More Comfort


Yesterday, feeling tired, discouraged, and overwhelmed (too much going on right now, too busy and torn in different directions), I pulled into the farm and from the top of the driveway saw the above. It’s my friend Allen mowing the back acres.

Instant tonic.

Maybe someday this rocky, sour piece of land will be a real farm.

As Allen says, “We’re gainin’ on ‘er.”


7 Responses to More Comfort

  1. Amy says:

    Selden, it already is!!!

    • adkmilkmaid says:

      Thank you, Amy. It looks that way in photos, I think, but up close it’s held together with paper clips… and often frantic toil. 🙂

  2. Jack says:

    My favorite quote came from a very old man , who had been raised and lived during the dust bowl years . So Ill quote it here for you. He said to all-ways make the best use you can of whatever you have at hand . Ive always tried to live that way anyway but his words made so much sense to me . That leads me to the observation of you cutting that grass and weeds and letting it go to waste . Would it not be better to graze it first then maybe cut what ever was not eaten . That way you could kill 2 birds with one stone .I hope that my words do not offend you , and Ill not bother you any more .

    • adkmilkmaid says:

      Hi Jack! Thanks for your comment. I am not offended! I’m always looking for suggestions for better ways to do things.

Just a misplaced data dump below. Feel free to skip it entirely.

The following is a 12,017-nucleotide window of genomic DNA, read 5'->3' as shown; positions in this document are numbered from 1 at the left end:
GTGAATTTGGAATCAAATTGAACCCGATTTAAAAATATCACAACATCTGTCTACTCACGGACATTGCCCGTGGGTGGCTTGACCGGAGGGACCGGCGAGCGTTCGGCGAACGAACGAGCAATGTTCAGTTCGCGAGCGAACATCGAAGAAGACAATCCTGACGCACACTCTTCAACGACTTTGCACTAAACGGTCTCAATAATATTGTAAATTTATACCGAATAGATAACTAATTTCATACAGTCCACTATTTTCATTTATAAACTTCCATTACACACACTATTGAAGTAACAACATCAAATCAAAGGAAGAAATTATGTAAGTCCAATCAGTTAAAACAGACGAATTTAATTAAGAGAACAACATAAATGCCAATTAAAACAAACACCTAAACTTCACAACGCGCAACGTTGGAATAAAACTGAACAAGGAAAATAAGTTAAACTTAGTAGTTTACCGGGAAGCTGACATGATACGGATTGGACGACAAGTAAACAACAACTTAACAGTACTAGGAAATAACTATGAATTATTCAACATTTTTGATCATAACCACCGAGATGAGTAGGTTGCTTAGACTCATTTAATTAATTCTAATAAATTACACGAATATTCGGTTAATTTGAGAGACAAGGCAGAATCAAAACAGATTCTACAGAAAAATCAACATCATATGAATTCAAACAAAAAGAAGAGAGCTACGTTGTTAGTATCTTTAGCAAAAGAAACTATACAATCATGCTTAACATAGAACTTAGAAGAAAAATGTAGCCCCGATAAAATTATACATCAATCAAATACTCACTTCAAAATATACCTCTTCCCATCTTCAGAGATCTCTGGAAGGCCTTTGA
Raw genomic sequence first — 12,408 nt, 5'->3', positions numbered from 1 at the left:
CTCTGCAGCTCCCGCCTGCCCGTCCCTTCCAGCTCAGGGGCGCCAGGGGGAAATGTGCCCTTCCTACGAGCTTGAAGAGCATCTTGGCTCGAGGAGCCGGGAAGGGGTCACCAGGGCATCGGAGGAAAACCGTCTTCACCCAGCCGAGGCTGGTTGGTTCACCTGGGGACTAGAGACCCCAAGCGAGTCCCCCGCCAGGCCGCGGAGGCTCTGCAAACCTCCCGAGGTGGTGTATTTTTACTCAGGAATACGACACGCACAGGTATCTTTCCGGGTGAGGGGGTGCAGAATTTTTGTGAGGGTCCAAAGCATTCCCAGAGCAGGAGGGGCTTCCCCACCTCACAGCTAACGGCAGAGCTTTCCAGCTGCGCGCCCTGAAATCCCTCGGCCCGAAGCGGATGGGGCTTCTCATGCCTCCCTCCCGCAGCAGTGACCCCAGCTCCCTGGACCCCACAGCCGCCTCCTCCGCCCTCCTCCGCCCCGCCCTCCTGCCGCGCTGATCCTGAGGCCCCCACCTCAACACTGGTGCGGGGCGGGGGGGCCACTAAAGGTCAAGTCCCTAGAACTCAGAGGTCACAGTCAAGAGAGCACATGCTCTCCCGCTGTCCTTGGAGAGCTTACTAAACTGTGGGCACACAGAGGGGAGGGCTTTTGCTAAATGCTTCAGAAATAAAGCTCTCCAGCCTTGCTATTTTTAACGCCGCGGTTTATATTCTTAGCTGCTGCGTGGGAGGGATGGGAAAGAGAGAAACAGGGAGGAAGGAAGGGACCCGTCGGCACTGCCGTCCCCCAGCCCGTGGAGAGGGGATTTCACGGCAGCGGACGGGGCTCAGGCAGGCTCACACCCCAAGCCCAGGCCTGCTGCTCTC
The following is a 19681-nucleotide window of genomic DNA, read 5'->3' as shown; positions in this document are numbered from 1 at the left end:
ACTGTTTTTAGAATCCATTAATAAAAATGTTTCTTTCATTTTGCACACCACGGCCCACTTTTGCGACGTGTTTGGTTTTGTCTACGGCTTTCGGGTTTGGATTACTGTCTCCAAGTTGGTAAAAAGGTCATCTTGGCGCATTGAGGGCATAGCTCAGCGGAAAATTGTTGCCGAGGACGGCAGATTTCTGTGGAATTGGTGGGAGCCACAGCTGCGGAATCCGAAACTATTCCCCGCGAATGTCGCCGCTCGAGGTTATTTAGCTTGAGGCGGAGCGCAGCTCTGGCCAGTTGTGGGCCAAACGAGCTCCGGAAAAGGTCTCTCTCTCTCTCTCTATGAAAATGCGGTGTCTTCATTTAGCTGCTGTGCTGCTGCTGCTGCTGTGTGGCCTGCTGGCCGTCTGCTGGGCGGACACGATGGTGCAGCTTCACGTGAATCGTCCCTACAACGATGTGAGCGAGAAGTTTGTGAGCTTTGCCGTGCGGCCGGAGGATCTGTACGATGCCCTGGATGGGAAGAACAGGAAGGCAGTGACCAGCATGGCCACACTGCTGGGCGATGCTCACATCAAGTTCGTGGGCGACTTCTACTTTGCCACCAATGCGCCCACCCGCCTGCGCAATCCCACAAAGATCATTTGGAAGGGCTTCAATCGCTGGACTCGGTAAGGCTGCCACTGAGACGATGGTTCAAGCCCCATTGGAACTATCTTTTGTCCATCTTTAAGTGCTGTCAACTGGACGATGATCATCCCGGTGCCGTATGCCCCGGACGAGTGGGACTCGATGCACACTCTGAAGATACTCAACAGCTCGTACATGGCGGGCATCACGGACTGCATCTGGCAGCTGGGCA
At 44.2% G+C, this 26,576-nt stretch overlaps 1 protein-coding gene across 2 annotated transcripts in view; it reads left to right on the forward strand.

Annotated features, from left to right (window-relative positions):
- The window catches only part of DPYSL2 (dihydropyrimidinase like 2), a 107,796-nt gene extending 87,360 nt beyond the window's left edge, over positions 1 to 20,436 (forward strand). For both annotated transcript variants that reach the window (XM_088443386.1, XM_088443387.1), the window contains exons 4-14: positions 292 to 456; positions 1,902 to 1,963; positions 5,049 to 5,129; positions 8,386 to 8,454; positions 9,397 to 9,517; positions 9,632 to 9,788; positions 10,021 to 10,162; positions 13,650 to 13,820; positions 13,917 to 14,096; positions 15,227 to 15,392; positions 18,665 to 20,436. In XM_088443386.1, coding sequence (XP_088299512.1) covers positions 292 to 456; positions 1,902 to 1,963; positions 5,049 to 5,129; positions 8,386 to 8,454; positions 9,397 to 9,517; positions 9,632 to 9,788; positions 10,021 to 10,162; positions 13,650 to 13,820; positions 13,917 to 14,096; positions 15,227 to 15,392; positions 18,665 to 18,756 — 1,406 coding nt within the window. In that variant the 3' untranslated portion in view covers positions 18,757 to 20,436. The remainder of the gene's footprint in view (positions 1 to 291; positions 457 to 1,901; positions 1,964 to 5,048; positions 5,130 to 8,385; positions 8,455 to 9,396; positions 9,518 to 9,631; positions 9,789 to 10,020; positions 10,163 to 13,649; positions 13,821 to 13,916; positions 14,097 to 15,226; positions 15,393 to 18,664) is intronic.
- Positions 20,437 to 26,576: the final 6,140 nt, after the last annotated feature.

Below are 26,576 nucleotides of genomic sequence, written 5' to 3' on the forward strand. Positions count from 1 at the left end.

In fact, usually I do exactly as you say, graze everything and then cut the remains. However in this case, the field was getting very tall and I know it will be a least a month, if not a year, before I can get it fenced safely enough to have the herd (including a bull) on it. Also, though it looks like green grass from far away, up close you can see it is actually mostly nut sedge, bracken fern, poplar, etc. Unpalatable weeds.

      My hope is to have half the field fenced in another month if I can eke out the $ for the electric tape and find the time to pound posts between everything else I have going on. The tractor only cuts the vegetation down to 6″-10″ (the brush hog has to be set high to clear rocks). By then the field will be pretty high again. For now Allen has stopped the woody overgrowth and laid down a layer of mulch on the acid soil. I will also soon be spreading manure on the acres that I know I won’t be able to fence this summer. The difference between the half of the field that has received manure spreading in the past, and the half that has not, is stark.

  3. Jack says:

    Sorry if I seamed to be critical , but my main point was the wisdom of the old mans words .

  4. Alan says:

    I’ve enjoyed reading about your trials and tribulations. I must say I could use a good partner as capable as you. I also admire your determination. I’ve bookmarked this page and hope to keep up with your progress.

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